*  The Santa Clause Parade website did provide a link to the replica of the 1952 colour book though the parade has changed mightily since there.

 November 20 - 1917: Ukraine is declared a republic.

Wednesday, November 19, 2014

Mercoledi Musicale

To celebrate the delicate snow scene outside my window (oh joy! oh bliss!) and as a thank offering for not living in the Buffalo-Niagara area I offer up this small excerpt from Claude Debussy's  Children's Corner Suite. 

André Caplet and Claude Debussy
The Snow is Dancing is the fourth in the series of six piano pieces Debussy composed between 1905 and 1908.  They were meant to evoke scenes of childhood and when it was completed he dedicated the suite to his treasured "Chou-chou": his three year old daughter Claude-Emma.  Sadly, Chouchou passed away from diphtheria in 1919 at the age of 13, only a year after her father's death from cancer. 

Shortly after the piano score was published Debussy's friend André Caplet created a transcription for orchestra, as he was to do for several of Debussy's works.  Caplet was a composer in his own right whose career was cut short by the effects of a gas attack during the Great War.  He never completely recovered and died from a lung disease in 1925.

Though I would have difficult choosing between the two I find Caplet's transcription the more evocative of a snowy landscape and gentle swirls of snow dancing through the air.   The piano version seems to have the odd shard of ice hidden within its whirling flakes.  But I'll let you decide which you prefer..

Here's Jean-Yves Thibaudet playing Debussy's original piano piece.

 The Orchestre Symphonique de Montréal always had a special way with Debussy when Charles Dutroit was on the podium.

Even as I type this there are gentle swirls of snow outside my window - at this point it's almost possible to believe in Debussy's winter magic. Ask me how I feel about it in two months time.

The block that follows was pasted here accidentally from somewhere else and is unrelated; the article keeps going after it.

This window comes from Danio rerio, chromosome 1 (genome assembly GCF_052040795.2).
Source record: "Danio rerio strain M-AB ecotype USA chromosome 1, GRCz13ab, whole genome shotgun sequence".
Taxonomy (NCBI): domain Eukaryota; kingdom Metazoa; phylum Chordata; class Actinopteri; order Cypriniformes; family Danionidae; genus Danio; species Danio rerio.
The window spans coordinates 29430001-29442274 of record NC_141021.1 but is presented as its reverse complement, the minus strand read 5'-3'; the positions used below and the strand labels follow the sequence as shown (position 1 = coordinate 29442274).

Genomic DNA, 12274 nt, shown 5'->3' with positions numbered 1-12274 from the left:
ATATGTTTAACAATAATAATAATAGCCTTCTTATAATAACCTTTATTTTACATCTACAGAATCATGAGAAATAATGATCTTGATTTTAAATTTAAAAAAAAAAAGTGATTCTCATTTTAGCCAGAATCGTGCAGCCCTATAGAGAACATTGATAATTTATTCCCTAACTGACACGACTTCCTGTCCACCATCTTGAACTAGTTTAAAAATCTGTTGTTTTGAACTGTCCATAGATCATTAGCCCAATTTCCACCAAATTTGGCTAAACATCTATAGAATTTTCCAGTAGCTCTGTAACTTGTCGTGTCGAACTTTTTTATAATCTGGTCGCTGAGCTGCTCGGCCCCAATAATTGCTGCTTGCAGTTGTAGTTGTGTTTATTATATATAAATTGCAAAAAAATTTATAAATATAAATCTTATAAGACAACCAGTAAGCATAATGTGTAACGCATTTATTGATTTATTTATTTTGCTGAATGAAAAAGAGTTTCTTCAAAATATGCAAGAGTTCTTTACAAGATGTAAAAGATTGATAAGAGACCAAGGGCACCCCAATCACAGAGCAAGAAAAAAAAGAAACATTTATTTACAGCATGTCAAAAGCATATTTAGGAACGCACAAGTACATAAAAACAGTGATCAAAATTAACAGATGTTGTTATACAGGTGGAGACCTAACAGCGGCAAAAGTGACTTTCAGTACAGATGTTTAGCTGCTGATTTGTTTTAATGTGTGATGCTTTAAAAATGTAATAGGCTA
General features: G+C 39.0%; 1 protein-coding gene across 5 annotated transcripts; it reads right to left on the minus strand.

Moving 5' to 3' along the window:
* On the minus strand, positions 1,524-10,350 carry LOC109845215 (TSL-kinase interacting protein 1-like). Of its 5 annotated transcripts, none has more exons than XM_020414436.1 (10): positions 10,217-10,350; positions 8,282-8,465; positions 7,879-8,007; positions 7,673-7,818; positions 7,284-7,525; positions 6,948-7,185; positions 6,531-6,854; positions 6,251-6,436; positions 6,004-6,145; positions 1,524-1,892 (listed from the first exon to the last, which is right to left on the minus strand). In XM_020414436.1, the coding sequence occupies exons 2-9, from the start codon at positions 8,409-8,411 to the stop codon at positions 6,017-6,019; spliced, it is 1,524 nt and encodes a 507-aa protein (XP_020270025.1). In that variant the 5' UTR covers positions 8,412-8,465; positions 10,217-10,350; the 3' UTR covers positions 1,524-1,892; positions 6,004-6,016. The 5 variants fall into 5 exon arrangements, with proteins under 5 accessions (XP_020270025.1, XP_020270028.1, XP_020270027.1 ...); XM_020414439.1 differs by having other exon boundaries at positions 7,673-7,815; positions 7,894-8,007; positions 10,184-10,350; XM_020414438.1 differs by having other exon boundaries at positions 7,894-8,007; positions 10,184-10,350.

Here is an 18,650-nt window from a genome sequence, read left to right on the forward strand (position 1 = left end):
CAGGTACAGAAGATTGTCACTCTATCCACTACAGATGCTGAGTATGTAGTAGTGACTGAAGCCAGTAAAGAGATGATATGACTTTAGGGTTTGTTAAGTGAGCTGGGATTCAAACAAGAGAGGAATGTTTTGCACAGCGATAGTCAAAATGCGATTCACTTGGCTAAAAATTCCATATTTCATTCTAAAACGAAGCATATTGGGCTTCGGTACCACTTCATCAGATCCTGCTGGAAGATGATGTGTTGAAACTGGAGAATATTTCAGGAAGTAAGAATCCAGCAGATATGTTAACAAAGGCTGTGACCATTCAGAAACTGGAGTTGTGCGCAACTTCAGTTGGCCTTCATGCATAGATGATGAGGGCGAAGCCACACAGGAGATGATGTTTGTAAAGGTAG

November 19 - 1916:  Samuel Goldwyn and Edgar Selwyn establish Goldwyn Pictures.

Monday, November 17, 2014

Lunedi Lunacy

My friend Blake was just here for a visit - the HFH were ecstatic to see their Uncle Pervy - and he mentioned a TV programme that he's addicted to: Down Town Chapel. Well something like that - from the sounds of it I am reminded of a wonderful old British series called Upstairs Downstairs which I did so enjoy in the early days of PBS.  The gang at College Humour must watch this TV show also either that or they spied on our dinner at the New Eddie last week!

Thanks to my friend Greg for this one.

November 17 - 1810: Sweden declares war on its ally the United Kingdom to begin the Anglo-Swedish War, although no fighting ever takes place.

Wednesday, November 12, 2014

Mercoledi Musicale

Until last week my only knowledge of the music of John Sheppard came from a recording by the Gabrieli Consort of his Messe Cantate written for Christmas in the Chapel Royal of Queen Mary and her husband King Philip.  Sheppard was one those composers,  who like Tallis and Tye, lived through the turbulent religious changes during the reign of the Tudors.  He composed for Catholic Cathedral and Protestant Chapel; for Henry VIII, Edward VI and Mary I however he died within the first few days of the beginning of the reign of Elizabeth, the last Tudor.

A Sarum missal created for Florence Chichele Darell circa
1418 and now in the collection at SMU. A left click will
take you to a larger view and a short history of the missal.
Much of his music was written for the Sarum rite celebrations that were common in the Catholic church in England of the time.  Established in the 11th century by St Osmund in Salisbury (Sarum) it was the standard liturgical practice (Use) for much of England, Wales, Ireland and eventually Scotland.  Osmund created very little himself but took what he saw as the best from the many Uses in the dioceses around him - each seemed to have its own way of doing things - and set them forth as the standard for the Divine Offices, Mass and the Church Calendar.  Though originally meant for his own diocese of Salisbury the usage spread and within a hundred years became the liturgical standard in most of England. 

The Sarum rite was more ritualistic than the Roman rite and certainly more elaborate in its ceremonies and its use of music.  Music - plainsong and polyphony - were central to the form of worship.  Many parts of the Offices and Mass were sung:  collects, antiphons, canticles, psalms and responsories as well as prayers, litanies, invocations and at Festal masses even the consecration.  The ability to sing was much valued in a priest or for that matter in a parishioner - even when he was Lord Chancellor Sir Thomas More sang in his Chelsea parish choir at Evensong.  More than one wealthy patron saw to that his local church had the monies to employ "an able priest, and in especiall a syngynge man yf he may be gotten"*.